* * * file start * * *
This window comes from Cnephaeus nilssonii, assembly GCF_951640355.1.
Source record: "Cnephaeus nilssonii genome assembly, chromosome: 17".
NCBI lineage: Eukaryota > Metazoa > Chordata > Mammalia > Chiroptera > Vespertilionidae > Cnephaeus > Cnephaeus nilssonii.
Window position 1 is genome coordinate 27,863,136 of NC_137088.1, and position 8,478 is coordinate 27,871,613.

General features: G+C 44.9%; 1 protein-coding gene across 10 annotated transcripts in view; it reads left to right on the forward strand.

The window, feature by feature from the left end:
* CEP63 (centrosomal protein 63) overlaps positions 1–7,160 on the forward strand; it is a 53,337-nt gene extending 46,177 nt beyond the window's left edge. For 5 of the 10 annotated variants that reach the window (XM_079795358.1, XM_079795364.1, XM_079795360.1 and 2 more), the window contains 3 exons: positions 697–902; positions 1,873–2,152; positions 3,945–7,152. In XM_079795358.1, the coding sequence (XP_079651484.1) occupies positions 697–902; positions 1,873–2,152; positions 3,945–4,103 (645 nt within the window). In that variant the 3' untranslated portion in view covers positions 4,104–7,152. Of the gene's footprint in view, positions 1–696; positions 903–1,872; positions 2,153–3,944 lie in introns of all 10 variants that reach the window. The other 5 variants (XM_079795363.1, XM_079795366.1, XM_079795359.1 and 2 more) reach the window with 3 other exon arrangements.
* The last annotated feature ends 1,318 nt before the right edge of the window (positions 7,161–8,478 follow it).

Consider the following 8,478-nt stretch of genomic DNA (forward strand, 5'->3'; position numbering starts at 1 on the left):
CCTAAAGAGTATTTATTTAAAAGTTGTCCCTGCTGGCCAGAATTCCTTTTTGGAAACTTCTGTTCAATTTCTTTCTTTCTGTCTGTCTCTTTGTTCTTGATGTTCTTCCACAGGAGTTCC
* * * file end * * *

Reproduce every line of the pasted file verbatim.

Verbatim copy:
This window comes from Cnephaeus nilssonii, assembly GCF_951640355.1.
Source record: "Cnephaeus nilssonii genome assembly, chromosome: 17".
NCBI lineage: Eukaryota > Metazoa > Chordata > Mammalia > Chiroptera > Vespertilionidae > Cnephaeus > Cnephaeus nilssonii.
Window position 1 is genome coordinate 27,863,136 of NC_137088.1, and position 8,478 is coordinate 27,871,613.

General features: G+C 44.9%; 1 protein-coding gene across 10 annotated transcripts in view; it reads left to right on the forward strand.

The window, feature by feature from the left end:
* CEP63 (centrosomal protein 63) overlaps positions 1–7,160 on the forward strand; it is a 53,337-nt gene extending 46,177 nt beyond the window's left edge. For 5 of the 10 annotated variants that reach the window (XM_079795358.1, XM_079795364.1, XM_079795360.1 and 2 more), the window contains 3 exons: positions 697–902; positions 1,873–2,152; positions 3,945–7,152. In XM_079795358.1, the coding sequence (XP_079651484.1) occupies positions 697–902; positions 1,873–2,152; positions 3,945–4,103 (645 nt within the window). In that variant the 3' untranslated portion in view covers positions 4,104–7,152. Of the gene's footprint in view, positions 1–696; positions 903–1,872; positions 2,153–3,944 lie in introns of all 10 variants that reach the window. The other 5 variants (XM_079795363.1, XM_079795366.1, XM_079795359.1 and 2 more) reach the window with 3 other exon arrangements.
* The last annotated feature ends 1,318 nt before the right edge of the window (positions 7,161–8,478 follow it).

Consider the following 8,478-nt stretch of genomic DNA (forward strand, 5'->3'; position numbering starts at 1 on the left):
CCTAAAGAGTATTTATTTAAAAGTTGTCCCTGCTGGCCAGAATTCCTTTTTGGAAACTTCTGTTCAATTTCTTTCTTTCTGTCTGTCTCTTTGTTCTTGATGTTCTTCCACAGGAGTTCC